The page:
The Government has proposed new rules regarding rights to land access and raised payments for communities that host fracking sites in a bid to speed up shale exploration.
It suggests that shale oil and gas companies are granted access to land below 300 metres from the surface and they pay a voluntary amount of £20,000 per well to people living above the land.
The payments would be on top of the existing compensation system, under which communities are to be given £100,000 when a test well is fracked – and a further 1% of revenues if shale gas or oil is discovered.
Currently, companies must negotiate rights of access with every landowner living above underground drilling, even though the works take place far beneath the surface – up to 5,000 feet.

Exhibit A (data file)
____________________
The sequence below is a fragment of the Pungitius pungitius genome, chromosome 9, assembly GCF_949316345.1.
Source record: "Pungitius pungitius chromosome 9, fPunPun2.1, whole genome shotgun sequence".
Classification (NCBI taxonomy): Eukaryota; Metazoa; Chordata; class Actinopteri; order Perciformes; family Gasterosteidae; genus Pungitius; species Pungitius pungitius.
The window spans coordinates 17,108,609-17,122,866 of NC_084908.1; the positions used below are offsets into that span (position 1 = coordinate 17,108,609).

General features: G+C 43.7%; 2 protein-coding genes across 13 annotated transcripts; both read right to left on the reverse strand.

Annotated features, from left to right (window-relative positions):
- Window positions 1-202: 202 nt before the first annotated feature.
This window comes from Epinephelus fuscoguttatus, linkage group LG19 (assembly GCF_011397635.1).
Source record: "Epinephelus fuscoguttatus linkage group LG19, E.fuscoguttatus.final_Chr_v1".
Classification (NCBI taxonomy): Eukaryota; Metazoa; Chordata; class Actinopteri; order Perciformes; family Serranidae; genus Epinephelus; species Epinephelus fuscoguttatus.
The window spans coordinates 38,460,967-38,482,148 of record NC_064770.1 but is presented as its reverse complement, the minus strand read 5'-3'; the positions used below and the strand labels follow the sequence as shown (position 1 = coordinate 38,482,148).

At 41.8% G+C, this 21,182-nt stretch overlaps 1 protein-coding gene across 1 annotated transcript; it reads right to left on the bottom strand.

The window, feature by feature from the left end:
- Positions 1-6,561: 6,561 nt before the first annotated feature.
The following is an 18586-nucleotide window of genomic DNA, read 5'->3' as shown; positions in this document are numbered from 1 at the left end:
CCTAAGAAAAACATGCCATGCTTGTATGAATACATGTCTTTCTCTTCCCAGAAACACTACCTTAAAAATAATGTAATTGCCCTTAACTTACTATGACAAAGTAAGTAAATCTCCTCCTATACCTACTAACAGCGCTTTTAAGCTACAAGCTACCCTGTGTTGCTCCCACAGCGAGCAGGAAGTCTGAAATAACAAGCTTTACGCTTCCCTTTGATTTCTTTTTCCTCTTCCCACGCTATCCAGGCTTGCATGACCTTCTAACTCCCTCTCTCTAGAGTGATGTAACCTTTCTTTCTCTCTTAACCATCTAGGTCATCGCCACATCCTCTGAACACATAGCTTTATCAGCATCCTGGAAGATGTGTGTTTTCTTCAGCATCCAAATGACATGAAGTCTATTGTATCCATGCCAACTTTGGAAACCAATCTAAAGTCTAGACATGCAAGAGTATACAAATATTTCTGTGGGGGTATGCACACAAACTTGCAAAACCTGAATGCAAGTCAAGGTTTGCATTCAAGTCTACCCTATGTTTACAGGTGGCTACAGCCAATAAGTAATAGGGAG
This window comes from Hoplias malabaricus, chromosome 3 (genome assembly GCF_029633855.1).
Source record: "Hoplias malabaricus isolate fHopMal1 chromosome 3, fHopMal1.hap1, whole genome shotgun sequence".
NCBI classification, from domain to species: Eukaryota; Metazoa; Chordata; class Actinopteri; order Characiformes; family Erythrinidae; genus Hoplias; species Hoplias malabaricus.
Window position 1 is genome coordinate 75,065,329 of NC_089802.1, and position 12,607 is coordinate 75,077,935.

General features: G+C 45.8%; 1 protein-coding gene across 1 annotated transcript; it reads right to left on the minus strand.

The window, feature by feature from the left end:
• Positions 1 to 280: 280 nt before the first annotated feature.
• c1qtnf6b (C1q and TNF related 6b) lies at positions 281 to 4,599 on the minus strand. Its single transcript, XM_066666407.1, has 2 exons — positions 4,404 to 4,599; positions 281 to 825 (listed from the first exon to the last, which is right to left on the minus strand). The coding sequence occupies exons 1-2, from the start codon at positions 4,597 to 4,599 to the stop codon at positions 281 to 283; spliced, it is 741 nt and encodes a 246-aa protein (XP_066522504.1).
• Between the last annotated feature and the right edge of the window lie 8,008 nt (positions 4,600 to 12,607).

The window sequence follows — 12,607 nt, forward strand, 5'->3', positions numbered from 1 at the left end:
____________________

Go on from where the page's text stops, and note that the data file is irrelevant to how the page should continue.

DECC has launched a consultation today on its proposals, which comes as a new study by the British Geological Survey (BGS) estimates there are between 2.2 billion and 8.6 billion barrels of shale oil in southern England.
Energy Minister Michael Fallon said Britain needs “more home-grown energy”, adding: “Shale development will bring jobs and business opportunities. We are keen for shale and geothermal exploration to go ahead while protecting residents through the robust regulation that is in place.
“These proposals allow shale and geothermal development while offering a fair deal for communities in return for underground access at depths so deep they will have no negative impact on landowners.”
The consultation is open for 12 weeks, following which the Government will announce the next steps.